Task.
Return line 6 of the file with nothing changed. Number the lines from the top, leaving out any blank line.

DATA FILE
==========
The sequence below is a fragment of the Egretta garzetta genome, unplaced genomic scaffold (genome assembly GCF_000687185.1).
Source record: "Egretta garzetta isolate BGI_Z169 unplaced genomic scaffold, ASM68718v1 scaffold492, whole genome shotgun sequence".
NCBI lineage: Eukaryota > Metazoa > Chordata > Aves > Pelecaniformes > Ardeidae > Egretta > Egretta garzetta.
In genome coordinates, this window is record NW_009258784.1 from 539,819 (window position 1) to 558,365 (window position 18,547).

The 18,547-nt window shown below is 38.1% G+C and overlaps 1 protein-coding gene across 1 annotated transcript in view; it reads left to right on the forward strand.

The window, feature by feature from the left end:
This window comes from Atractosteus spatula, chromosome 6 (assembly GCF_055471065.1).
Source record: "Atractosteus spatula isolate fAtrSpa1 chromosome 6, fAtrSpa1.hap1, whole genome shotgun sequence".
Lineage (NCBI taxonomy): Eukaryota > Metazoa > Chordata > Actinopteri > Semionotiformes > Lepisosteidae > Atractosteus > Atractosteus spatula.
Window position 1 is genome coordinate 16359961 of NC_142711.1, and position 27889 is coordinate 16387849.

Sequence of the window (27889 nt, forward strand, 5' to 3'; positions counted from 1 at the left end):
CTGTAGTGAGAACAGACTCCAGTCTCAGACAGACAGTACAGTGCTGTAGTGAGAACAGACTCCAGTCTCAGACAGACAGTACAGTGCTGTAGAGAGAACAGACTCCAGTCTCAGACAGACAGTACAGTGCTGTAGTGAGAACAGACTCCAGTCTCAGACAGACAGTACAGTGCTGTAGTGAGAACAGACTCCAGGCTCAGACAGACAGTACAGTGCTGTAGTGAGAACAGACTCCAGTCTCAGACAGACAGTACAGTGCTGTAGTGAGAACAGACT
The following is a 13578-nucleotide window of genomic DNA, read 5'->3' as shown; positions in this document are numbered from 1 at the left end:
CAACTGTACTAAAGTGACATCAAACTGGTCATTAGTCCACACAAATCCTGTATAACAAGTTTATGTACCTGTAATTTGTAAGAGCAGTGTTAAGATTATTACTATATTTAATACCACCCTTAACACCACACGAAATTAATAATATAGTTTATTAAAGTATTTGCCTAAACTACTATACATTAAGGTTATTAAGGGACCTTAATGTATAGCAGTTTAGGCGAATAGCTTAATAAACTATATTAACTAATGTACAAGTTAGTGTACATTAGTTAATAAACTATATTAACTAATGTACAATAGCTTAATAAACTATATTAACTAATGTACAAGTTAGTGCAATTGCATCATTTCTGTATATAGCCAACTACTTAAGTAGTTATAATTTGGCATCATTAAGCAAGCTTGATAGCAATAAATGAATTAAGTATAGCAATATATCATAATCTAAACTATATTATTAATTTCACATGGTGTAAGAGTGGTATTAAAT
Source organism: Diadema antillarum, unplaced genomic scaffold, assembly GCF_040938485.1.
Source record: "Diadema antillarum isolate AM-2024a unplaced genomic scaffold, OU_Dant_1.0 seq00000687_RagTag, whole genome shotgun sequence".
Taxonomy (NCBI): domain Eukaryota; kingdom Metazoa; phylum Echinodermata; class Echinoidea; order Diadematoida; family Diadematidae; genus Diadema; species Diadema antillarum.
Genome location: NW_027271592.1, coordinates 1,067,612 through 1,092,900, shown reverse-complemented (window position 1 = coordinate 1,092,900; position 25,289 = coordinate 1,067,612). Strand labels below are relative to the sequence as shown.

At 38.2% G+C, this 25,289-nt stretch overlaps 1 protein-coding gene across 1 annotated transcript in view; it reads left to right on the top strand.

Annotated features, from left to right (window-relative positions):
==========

The window, feature by feature from the left end: